AKP candidate elected as Turkey's parliament speaker
CİHAN photoTurkish Defense Minister İsmet Yılmaz of the Justice and Development Party (AKP) was elected the country’s new parliamentary speaker in the fourth round and with the covert support of the Nationalist Movement Party (MHP) on July 1 in a sign of possible coming coalition between the two.
“Our nation has been expecting a new constitution soon from the 25th term of parliament. The economic and democratic level that our country has reached today makes a new constitution an obligation for all of us,” Yılmaz said in his first remarks delivered in parliament after being elected to his new post.
The AKP group provided full support to its candidate in both the third and fourth rounds, but the victory came thanks to the MHP’s decision not to vote for Baykal. The support of the CHP group as well as around 50 votes from the Peace and Democracy Party (BDP) was insufficient to elect Baykal, the temporary speaker of the parliament, for the country’s number two place in the state protocol.
The MHP’s indirect support to the AKP’s candidate drew fierce criticisms from both the CHP and the HDP, which accused the nationalist party of acting like the crutch of the ruling party. The two opposition party executives also implied that such a composition revealed the potential partners of a coalition government.
CHP, HDP angry at MHP
“The result has been presented to the AKP on a golden plate by the leader of a party,” said Haluk Koç, spokesperson for the CHP.
Extending congratulations to Yılmaz, Koç said he expected that the new parliamentary speaker’s conduct would be “in line with rules of democracy,” unlike the previous parliamentary speaker.
“Some debates took place after the election. This manner shows that the message given by people on June 7 could not been interpreted. Narrow-sighted and cowardly politics will not resolve problems,” Koç said. “Partners for the coalition showed up.”
HDP co-chair Selahattin Demirtaş echoed Koç’s summation of the MHP’s stance and the results. “One more time, there is a speaker who has been elected by a single party’s votes. I wish the opposition could accomplish this, but the MHP has presented the seat of the parliament speaker as a gift to the AKP. I say ‘congratulations’ to the MHP,” Demirtaş said in bitter remarks.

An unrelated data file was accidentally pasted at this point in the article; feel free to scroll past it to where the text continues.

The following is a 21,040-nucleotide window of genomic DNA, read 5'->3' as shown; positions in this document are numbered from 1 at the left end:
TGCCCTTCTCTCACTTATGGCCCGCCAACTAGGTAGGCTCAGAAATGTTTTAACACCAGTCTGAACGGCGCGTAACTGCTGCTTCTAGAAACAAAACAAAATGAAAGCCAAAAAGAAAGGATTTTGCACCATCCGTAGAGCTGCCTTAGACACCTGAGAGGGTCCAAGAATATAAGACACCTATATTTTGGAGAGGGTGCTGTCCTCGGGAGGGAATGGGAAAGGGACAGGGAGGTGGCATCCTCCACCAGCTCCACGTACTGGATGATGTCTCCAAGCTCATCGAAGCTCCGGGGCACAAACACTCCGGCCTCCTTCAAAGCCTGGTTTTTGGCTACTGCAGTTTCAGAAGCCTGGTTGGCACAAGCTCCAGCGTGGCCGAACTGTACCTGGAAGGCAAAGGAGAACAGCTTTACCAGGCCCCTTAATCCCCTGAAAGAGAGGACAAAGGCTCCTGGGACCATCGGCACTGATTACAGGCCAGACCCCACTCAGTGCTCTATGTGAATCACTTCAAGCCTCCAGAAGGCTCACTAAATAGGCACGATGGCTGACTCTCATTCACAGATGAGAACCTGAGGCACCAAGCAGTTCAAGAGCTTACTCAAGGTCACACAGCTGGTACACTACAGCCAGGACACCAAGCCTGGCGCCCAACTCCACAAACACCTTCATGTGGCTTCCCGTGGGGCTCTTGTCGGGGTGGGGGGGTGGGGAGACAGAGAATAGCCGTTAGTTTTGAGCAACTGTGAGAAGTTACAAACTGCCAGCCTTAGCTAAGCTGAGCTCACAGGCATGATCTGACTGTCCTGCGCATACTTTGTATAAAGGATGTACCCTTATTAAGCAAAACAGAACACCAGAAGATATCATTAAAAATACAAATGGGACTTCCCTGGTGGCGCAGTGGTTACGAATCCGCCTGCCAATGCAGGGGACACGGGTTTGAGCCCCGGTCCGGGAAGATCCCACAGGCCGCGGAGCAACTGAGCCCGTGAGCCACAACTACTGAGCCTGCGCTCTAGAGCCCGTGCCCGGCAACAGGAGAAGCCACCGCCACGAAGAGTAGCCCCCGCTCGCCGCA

Demirtaş went further by describing a potential partnership in forming a government between the AKP and MHP as a “war coalition” because of their similar rhetoric and lines over the developments in Syria. The HDP’s co-leader said the HDP would perform its duty to oppose the match.
PM: No more blocs
Prime Minister Ahmet Davutoğlu, however, dismissed the opposition’s claims that parliamentary speaker’s election was a sign of a coalition between the AKP and the MHP, saying, “This election has nothing to do with coalition scenarios.”
“Everything took place in legitimacy. There was not even a tiny discussion while some tensions were obviously expected,” Davutoğlu said, praising acting Parliamentary Speaker Deniz Baykal, the CHP’s candidate for the post, for his conduct of the voting sessions.
“I suppose this picture has displayed how some approaches floated in recent days are invalid, such as ‘the bloc,’” Davutoğlu said, referring to the phrase “60 percent bloc” which was coined by CHP leader Kemal Kılıçdaroğlu.
With the phrase, Kılıçdaroğlu pointed to the total number of votes garnered by his party combined with those of the MHP and the HDP in the June 7 election. The AKP received around 41 percent of the total, but failed to secure a majority in the 550-seat parliament required to rule alone.
“As of today, the concept of a bloc in politics has collapsed,” Davutoğlu said, offering gratitude to “each deputy who contributed” to this situation in regard to the idea of “a bloc.”
Coalition talks looming
“Nobody should resort to tactics and intrigues and let everything take place transparently before the public,” Davutoğlu said, referring to the upcoming process of negotiations for forming a coalition.
Noting that he will be holding talks with all three parties, Davutoğlu said their priorities and stance have been clear.
“For us, the parliamentary speaker election is not the same as the coalition process. If I would have said that this is a signal, then I would have opposed what I have earlier alluded to. However, today’s environment has actually offered opportunities for an assessment of different coalition options,” he said.
Who is İsmet Yılmaz?
Yılmaz studied at the World Maritime University in Sweden where he was granted an MSc on “Technical Management of Shipping Companies” and an MA from Marmara University’s Institute of Social Sciences. Yılmaz also holds a PhD in private law from Ankara University’s Institute of Social Sciences.
Yılmaz was elected to parliament for the first time in the June 2011 election as a deputy representing his hometown of Sivas. He was appointed as defense minister of the 61st Turkish government in July 2011.